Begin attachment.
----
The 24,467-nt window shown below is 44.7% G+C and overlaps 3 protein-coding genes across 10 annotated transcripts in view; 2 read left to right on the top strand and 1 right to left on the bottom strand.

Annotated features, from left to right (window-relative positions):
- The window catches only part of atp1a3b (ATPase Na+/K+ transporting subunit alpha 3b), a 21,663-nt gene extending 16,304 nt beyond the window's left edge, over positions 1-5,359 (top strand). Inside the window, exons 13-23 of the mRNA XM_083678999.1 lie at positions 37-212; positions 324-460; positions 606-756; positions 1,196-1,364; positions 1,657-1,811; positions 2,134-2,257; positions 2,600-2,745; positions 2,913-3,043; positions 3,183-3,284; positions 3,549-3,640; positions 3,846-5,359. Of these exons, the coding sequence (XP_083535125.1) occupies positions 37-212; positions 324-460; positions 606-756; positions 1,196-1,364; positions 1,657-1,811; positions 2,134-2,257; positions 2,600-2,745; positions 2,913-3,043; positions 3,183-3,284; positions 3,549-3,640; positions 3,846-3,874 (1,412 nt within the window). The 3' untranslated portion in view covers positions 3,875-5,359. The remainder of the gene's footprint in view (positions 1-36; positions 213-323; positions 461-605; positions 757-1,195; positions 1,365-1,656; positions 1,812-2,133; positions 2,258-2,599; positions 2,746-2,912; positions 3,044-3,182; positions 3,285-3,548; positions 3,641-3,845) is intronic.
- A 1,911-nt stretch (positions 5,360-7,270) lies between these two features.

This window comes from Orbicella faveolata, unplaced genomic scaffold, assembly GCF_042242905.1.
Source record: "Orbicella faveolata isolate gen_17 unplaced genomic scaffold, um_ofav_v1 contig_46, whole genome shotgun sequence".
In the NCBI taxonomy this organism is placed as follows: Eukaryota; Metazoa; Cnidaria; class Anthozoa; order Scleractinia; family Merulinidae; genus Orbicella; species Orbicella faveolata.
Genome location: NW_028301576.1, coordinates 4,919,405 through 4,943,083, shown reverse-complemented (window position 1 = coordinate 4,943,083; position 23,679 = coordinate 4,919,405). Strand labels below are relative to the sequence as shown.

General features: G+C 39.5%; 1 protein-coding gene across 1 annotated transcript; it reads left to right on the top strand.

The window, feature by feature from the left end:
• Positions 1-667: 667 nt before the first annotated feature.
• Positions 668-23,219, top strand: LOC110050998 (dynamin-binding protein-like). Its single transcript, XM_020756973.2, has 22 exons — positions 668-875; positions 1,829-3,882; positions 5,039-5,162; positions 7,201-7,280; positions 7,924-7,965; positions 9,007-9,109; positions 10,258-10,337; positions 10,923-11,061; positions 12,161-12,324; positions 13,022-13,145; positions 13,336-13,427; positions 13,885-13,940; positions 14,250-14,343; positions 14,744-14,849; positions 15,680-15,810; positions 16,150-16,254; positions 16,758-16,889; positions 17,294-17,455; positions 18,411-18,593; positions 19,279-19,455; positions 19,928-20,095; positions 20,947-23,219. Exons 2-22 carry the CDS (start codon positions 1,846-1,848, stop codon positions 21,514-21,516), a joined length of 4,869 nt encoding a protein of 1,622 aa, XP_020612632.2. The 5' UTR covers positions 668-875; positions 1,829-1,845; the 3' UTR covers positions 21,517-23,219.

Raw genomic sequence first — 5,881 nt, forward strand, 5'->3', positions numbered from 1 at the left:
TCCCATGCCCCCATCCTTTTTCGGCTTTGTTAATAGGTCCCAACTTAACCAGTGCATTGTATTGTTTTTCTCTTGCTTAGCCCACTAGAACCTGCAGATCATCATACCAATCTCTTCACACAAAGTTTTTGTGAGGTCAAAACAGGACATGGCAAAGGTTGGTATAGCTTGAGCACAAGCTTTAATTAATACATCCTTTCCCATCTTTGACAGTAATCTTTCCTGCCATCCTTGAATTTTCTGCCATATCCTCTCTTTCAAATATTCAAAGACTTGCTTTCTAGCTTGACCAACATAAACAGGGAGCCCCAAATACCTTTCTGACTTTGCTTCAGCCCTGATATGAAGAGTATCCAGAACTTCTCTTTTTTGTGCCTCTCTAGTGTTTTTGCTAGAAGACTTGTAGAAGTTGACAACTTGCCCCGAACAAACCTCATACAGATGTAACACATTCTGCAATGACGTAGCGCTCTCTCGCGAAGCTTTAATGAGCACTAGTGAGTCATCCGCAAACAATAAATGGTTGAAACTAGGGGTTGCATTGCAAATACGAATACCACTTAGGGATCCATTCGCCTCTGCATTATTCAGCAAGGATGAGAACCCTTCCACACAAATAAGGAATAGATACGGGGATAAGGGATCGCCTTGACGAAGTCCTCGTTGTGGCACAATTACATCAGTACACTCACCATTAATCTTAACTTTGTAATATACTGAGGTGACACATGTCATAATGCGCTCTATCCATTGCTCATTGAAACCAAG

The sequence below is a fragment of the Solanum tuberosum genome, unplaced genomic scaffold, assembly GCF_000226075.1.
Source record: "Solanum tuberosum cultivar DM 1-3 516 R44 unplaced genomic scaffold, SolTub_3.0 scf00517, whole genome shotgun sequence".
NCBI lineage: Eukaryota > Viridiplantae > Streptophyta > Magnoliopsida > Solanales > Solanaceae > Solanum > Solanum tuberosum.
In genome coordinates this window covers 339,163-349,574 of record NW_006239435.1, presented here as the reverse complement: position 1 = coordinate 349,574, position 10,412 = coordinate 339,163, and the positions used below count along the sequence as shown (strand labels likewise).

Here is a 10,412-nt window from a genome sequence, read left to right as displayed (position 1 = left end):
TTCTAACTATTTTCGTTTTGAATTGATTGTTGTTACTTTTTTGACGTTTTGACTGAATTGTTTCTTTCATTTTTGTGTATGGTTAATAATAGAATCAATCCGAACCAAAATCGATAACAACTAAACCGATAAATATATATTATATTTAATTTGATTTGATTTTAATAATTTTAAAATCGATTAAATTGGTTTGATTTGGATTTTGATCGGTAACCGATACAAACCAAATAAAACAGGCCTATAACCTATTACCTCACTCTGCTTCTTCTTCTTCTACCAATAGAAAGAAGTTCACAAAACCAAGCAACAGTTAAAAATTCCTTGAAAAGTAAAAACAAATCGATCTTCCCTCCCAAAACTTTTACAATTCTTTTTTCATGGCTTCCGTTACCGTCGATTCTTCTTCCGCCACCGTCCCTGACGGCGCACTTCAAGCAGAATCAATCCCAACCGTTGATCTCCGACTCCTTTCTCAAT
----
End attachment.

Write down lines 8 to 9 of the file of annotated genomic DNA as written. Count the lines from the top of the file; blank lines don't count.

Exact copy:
Genome location: NW_028301576.1, coordinates 4,919,405 through 4,943,083, shown reverse-complemented (window position 1 = coordinate 4,943,083; position 23,679 = coordinate 4,919,405). Strand labels below are relative to the sequence as shown.

General features: G+C 39.5%; 1 protein-coding gene across 1 annotated transcript; it reads left to right on the top strand.